The British Red Cross is a volunteer-led humanitarian organisation that helps people in crisis across the country. The organisation enables vulnerable people to prepare for and respond to emergencies in their own communities.
Testing under operational circumstances
Having contracted Airwave to provide it with a secure and resilient digital communications network, the British Red Cross tested the full range of functionalities provided by the service through a series of operational scenarios. Designed to test the Airwave services’ limits, the exercise was carried out to determine the range of uses of the Airwave service for the British Red Cross teams as they respond to large-scale incidents. In November 2010 at the 2,500 acre RAF bombing range at Tain, Easter Ross, 200 British Red Cross team members were asked to respond to emergency scenarios on land and water. Supported by pilots of Highland Air Search who were acting as observers, locating, reporting and guiding rescuers to the emergency scenes, the exercise demonstrated using Airwave as a dedicated command and control platform, providing communication of strategic and tactical decisions to responders on the ground.
Airwave is being used by the British Red Cross to communicate decisions from the organisation’s strategic and silver command teams to the tactical operatives on the ground. During the exercise, the silver command team, based in the air traffic tower at Tain, had to oversee a scenario involving a search for missing persons on land and sea. The complexity of the incident was increased by adding in further scenarios in real time, such as the ‘crash landing’ of a helicopter being involved in the mock search.
Ian Rideout, Operations Director, Northern Scotland at the British Red Cross commented: “Airwave worked well during the training scenarios, just as it has done during our daily operational use. The scenarios we put in place were demanding and specifically set to stretch resources, both in terms of people and equipment. This was the first time we have used Airwave in such an exercise and it quickly became apparent that the service provided good coverage and quality and most importantly was useful in helping our command and control teams respond to the incidents.”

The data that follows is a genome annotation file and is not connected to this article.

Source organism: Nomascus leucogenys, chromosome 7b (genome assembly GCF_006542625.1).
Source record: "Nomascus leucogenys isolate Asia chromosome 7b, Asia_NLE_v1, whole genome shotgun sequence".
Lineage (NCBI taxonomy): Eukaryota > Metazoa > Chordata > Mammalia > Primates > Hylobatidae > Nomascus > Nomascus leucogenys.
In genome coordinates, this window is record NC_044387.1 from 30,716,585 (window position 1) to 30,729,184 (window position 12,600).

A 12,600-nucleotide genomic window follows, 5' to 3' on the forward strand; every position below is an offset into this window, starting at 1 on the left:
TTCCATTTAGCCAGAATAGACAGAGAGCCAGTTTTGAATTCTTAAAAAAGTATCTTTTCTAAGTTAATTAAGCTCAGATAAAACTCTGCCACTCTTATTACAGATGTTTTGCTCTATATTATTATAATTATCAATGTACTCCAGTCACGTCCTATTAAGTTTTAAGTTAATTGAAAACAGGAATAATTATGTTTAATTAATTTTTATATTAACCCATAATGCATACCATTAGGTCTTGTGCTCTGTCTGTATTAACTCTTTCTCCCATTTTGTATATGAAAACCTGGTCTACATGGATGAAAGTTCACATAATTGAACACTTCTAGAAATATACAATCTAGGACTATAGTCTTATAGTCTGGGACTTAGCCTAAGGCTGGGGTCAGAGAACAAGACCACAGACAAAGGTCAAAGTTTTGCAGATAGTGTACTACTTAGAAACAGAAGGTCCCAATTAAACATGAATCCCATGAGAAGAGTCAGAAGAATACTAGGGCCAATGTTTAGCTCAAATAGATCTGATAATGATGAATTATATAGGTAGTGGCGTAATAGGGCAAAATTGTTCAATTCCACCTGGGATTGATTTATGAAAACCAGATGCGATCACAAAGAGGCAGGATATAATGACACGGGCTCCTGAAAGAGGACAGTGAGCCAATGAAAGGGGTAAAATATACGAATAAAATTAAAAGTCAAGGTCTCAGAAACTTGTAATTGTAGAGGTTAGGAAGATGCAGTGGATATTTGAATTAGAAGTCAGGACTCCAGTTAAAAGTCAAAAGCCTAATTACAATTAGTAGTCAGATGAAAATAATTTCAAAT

Airwave provided a communications platform for the command teams responding to the scenario. It allowed them to communicate strategic decisions to the teams on the ground enabling an efficient response to the incidents the BRC had planned. Rideout continued: “Airwave provided a clear and secure comms link throughout the chain of command. ”
For the British Red Cross one of the factors behind its initial decision to sign up to the Airwave network was its ability to allow the British Red Cross to communicate with other agencies, most importantly the police. During the exercise one of the British Red Cross teams took on the role of the police so that the organisation could simulate point-to-point interoperation at the scene of a large-scale incident. Ian Rideout noted that this ability is proving key not only to the successful resolution of the training exercise but also to the successful operation of its regular work with the police.
As he explains: “Airwave has been useful in that it now allows us to talk directly with the police. In fact, the police now use Airwave to contact us for any sort of callout. The security of the Airwave system along with its ease of use has made it a useful tool for staying in touch with this key partner agency.”
It is not just the ability to interoperate with the police that is proving of benefit to the British Red Cross. As all 21 of its operational areas are on the service, the British Red Cross can share resources nationally. When there is a major incident where the establishment of an on-scene command and control structure is not possible, Airwave enables all call logs to be routed via the organisation’s Newcastle headquarters, establishing a virtual command facility.
“This is important for us”, says Rideout, “as it gives us flexibility. For the exercise in November we had an on-site command facility, but the benefits of interoperability proved themselves in other ways. We had boats, planes and helicopters all able to communicate with each other and with the spotters on the ground. As you can imagine, for a land and sea-based search scenario this is a useful tool.”
The coverage offered by the Airwave service was also a consideration of the training exercise. Airwave offers national radio coverage for its services, an important factor for the British Red Cross which has to operate both in remote locations and several miles off shore. During the exercise, five boats were involved in the search scenario off the coast of Scotland. Throughout, Airwave provided the crews with communications with the command structure, enabling them to react to any changes in the situation.
Ian Rideout concludes. “When our command teams need to communicate Airwave works first time and regardless of location. It helps us to manage incidents, helping our human resources to get where they are needed, when they are needed. Moreover we can now interoperate nationally and with other agencies, allowing us to coordinate our efforts. ”
This was first published in April 2011